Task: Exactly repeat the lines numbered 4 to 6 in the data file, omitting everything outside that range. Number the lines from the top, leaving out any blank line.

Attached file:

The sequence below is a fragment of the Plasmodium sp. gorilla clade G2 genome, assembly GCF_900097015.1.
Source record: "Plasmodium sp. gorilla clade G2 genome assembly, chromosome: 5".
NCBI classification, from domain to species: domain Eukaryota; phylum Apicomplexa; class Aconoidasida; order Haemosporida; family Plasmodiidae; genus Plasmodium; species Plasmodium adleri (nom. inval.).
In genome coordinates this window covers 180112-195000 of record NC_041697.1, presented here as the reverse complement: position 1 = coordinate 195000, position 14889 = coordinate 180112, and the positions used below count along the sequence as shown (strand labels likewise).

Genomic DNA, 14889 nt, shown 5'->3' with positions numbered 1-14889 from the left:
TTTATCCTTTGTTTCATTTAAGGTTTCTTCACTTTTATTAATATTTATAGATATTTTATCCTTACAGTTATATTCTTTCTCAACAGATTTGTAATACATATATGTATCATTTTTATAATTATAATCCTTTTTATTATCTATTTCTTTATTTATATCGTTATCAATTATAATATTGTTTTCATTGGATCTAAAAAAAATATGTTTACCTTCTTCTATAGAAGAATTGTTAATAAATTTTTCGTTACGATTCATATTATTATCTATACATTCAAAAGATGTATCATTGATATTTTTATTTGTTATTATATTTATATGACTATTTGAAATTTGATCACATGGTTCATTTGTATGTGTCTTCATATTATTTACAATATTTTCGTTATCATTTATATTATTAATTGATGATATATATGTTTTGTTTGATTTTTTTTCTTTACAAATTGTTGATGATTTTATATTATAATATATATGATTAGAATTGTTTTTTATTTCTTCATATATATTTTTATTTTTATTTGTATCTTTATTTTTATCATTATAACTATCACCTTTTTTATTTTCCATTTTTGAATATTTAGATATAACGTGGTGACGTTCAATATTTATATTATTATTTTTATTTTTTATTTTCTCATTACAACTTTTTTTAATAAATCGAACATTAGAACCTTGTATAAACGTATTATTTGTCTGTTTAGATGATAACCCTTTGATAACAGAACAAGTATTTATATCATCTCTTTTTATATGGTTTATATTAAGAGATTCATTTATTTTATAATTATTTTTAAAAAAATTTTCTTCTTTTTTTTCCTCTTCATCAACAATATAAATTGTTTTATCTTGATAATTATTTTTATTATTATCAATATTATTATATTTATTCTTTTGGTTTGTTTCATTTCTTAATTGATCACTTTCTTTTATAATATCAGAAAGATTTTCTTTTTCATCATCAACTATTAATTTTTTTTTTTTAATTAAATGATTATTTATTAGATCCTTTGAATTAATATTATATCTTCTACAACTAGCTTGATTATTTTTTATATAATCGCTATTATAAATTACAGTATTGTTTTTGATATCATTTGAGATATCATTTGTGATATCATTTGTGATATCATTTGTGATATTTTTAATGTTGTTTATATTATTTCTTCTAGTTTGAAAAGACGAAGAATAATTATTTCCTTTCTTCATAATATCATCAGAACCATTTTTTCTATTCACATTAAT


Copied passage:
In genome coordinates this window covers 180112-195000 of record NC_041697.1, presented here as the reverse complement: position 1 = coordinate 195000, position 14889 = coordinate 180112, and the positions used below count along the sequence as shown (strand labels likewise).

Genomic DNA, 14889 nt, shown 5'->3' with positions numbered 1-14889 from the left:
TTTATCCTTTGTTTCATTTAAGGTTTCTTCACTTTTATTAATATTTATAGATATTTTATCCTTACAGTTATATTCTTTCTCAACAGATTTGTAATACATATATGTATCATTTTTATAATTATAATCCTTTTTATTATCTATTTCTTTATTTATATCGTTATCAATTATAATATTGTTTTCATTGGATCTAAAAAAAATATGTTTACCTTCTTCTATAGAAGAATTGTTAATAAATTTTTCGTTACGATTCATATTATTATCTATACATTCAAAAGATGTATCATTGATATTTTTATTTGTTATTATATTTATATGACTATTTGAAATTTGATCACATGGTTCATTTGTATGTGTCTTCATATTATTTACAATATTTTCGTTATCATTTATATTATTAATTGATGATATATATGTTTTGTTTGATTTTTTTTCTTTACAAATTGTTGATGATTTTATATTATAATATATATGATTAGAATTGTTTTTTATTTCTTCATATATATTTTTATTTTTATTTGTATCTTTATTTTTATCATTATAACTATCACCTTTTTTATTTTCCATTTTTGAATATTTAGATATAACGTGGTGACGTTCAATATTTATATTATTATTTTTATTTTTTATTTTCTCATTACAACTTTTTTTAATAAATCGAACATTAGAACCTTGTATAAACGTATTATTTGTCTGTTTAGATGATAACCCTTTGATAACAGAACAAGTATTTATATCATCTCTTTTTATATGGTTTATATTAAGAGATTCATTTATTTTATAATTATTTTTAAAAAAATTTTCTTCTTTTTTTTCCTCTTCATCAACAATATAAATTGTTTTATCTTGATAATTATTTTTATTATTATCAATATTATTATATTTATTCTTTTGGTTTGTTTCATTTCTTAATTGATCACTTTCTTTTATAATATCAGAAAGATTTTCTTTTTCATCATCAACTATTAATTTTTTTTTTTTAATTAAATGATTATTTATTAGATCCTTTGAATTAATATTATATCTTCTACAACTAGCTTGATTATTTTTTATATAATCGCTATTATAAATTACAGTATTGTTTTTGATATCATTTGAGATATCATTTGTGATATCATTTGTGATATCATTTGTGATATTTTTAATGTTGTTTATATTATTTCTTCTAGTTTGAAAAGACGAAGAATAATTATTTCCTTTCTTCATAATATCATCAGAACCATTTTTTCTATTCACATTAAT